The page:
An informal Christmas donation idea thought up by the Mulroney family women two years ago has spilled over into a major grassroots charitable drive across Canada, including among Canada's political movers and shakers.
The Shoebox Project has donors put together a kit of "little luxuries" for women who are spending the holidays in a shelter — mascara, mittens, gift certificates. The recipients include refugees, the homeless and the abused.
Caroline Mulroney, daughter of former Prime Minister Brian Mulroney, said the project spread by word of mouth after her brother Ben's wife Jessica suggested the idea two years ago.
"We set our goal at 156 shoeboxes, and we asked our other two sisters-in law to join us, and we put together an email list and sent it to our girlfriends," Caroline Mulroney said in an interview.
"The letter got forwarded and forwarded, and (soon) we were receiving boxes from people we didn't know."
By 2012, the project had spread to 10 cities with 2,700 boxes delivered, purely on the steam of volunteers and a website. Many charities collect donations of necessities and items for children, but few are dedicated solely to lifting a woman's spirits.
"The immediate impact is to let somebody who's going through a difficult time know that they're not forgotten, that someone in the community is thinking about them," said Mulroney, who works for venture fund Wellington Financial.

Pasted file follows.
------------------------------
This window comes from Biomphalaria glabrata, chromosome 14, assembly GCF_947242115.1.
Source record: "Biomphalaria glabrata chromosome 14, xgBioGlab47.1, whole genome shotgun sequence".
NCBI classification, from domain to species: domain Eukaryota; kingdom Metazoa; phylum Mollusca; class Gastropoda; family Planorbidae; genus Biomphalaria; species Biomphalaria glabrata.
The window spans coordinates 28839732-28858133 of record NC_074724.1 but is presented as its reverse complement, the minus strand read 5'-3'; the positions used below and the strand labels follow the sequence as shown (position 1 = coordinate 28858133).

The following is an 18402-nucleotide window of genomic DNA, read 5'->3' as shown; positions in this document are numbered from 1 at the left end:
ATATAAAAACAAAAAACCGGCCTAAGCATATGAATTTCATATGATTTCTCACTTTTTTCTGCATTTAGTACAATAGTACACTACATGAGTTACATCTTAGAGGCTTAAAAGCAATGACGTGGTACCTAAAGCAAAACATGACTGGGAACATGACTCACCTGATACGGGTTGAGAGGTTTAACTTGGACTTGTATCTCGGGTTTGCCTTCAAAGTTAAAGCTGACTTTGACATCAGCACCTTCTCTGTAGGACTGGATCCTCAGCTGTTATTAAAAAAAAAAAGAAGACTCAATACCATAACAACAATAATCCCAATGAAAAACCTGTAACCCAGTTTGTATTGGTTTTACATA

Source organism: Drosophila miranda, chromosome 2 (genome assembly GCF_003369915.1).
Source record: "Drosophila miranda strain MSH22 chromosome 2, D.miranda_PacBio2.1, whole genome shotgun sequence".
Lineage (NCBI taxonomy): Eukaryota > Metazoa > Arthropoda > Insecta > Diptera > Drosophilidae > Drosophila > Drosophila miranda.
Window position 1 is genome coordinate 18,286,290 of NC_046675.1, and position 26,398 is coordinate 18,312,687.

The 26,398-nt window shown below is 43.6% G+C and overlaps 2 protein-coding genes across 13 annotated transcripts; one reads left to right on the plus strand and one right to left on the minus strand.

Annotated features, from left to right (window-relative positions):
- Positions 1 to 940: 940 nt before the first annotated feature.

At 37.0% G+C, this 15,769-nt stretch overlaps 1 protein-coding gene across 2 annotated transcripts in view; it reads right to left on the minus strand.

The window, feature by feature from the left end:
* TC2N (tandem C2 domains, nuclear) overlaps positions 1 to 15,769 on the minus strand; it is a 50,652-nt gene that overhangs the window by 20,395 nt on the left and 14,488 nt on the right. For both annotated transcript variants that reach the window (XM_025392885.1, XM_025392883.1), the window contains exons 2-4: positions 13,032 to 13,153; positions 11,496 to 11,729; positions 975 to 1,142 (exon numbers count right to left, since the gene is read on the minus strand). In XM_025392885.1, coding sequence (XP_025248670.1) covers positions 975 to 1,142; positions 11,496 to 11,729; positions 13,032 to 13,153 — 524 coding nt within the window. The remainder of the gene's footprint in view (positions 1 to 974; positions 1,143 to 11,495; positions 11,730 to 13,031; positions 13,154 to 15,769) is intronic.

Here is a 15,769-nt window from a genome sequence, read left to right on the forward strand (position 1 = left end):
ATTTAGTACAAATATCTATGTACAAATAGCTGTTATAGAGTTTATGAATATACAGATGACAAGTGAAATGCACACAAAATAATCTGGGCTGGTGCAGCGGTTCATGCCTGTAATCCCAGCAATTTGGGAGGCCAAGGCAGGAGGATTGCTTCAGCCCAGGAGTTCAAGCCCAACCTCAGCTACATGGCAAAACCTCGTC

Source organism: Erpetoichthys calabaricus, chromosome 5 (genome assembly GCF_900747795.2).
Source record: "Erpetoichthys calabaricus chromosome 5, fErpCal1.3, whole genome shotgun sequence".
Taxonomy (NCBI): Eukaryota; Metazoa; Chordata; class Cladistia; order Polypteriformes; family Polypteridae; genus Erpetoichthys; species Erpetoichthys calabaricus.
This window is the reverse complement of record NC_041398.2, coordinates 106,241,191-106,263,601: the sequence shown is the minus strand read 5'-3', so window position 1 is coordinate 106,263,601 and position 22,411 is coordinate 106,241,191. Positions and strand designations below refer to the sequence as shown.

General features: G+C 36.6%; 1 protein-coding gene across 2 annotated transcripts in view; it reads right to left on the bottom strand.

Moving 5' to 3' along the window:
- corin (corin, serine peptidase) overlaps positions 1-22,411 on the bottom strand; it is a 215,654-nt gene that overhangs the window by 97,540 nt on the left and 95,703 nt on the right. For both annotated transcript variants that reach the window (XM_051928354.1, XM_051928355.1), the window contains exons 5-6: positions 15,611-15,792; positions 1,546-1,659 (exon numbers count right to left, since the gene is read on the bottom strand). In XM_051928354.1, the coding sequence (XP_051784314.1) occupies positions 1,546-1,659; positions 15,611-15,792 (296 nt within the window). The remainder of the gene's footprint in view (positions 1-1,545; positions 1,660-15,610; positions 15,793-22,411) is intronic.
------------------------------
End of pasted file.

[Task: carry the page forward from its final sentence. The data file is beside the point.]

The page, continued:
"I think for some women they probably haven't received a gift like this in a very long time, if ever, and I think that can be meaningful as well."
Mulroney spoke about the project on television last year, capturing the interest of cabinet minister Lisa Raitt. Raitt is now one of the drive's promoters on Parliament Hill, and will be accepting boxes at her constituency office for delivery to local shelters.
Prime Minister Stephen Harper's wife Laureen, Mulroney matriarch Mila, and Defence Minister Peter MacKay and wife Nazanin Afshin-Jam are expected to take part in tonight's launch in Ottawa.
"We give to our partners, we give to our kids at Christmas and when we think about buying a luxury item for ourselves, we put it at the bottom of the list, and a lot of women do that who don't have anything," said Raitt.
Raitt said she has a plan for her own shoebox donation, and it will include some perfume.
"It's just taking a moment to remember that we're really fortunate on the Hill, we all have very good jobs, and a lot of women don't," she said.
"These things will be incredibly personal and incredibly valuable to them."